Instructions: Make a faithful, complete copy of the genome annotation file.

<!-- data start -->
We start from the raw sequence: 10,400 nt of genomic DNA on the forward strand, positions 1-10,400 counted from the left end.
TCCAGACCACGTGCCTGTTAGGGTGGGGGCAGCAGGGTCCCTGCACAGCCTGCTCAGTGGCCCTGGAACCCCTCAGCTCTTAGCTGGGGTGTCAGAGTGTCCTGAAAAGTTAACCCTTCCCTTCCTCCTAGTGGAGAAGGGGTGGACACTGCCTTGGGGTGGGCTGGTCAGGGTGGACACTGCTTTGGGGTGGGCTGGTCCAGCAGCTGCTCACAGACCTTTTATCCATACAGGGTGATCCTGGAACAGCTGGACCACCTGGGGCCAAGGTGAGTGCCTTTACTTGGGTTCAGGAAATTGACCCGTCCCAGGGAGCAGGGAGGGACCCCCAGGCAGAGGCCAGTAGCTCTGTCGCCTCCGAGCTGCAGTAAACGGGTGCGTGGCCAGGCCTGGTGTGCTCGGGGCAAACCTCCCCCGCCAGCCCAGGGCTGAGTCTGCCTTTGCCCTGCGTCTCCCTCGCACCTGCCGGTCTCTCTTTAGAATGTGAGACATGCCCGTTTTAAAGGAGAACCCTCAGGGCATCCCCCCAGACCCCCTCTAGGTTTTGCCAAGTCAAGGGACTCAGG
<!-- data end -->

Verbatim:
We start from the raw sequence: 10,400 nt of genomic DNA on the forward strand, positions 1-10,400 counted from the left end.
TCCAGACCACGTGCCTGTTAGGGTGGGGGCAGCAGGGTCCCTGCACAGCCTGCTCAGTGGCCCTGGAACCCCTCAGCTCTTAGCTGGGGTGTCAGAGTGTCCTGAAAAGTTAACCCTTCCCTTCCTCCTAGTGGAGAAGGGGTGGACACTGCCTTGGGGTGGGCTGGTCAGGGTGGACACTGCTTTGGGGTGGGCTGGTCCAGCAGCTGCTCACAGACCTTTTATCCATACAGGGTGATCCTGGAACAGCTGGACCACCTGGGGCCAAGGTGAGTGCCTTTACTTGGGTTCAGGAAATTGACCCGTCCCAGGGAGCAGGGAGGGACCCCCAGGCAGAGGCCAGTAGCTCTGTCGCCTCCGAGCTGCAGTAAACGGGTGCGTGGCCAGGCCTGGTGTGCTCGGGGCAAACCTCCCCCGCCAGCCCAGGGCTGAGTCTGCCTTTGCCCTGCGTCTCCCTCGCACCTGCCGGTCTCTCTTTAGAATGTGAGACATGCCCGTTTTAAAGGAGAACCCTCAGGGCATCCCCCCAGACCCCCTCTAGGTTTTGCCAAGTCAAGGGACTCAGG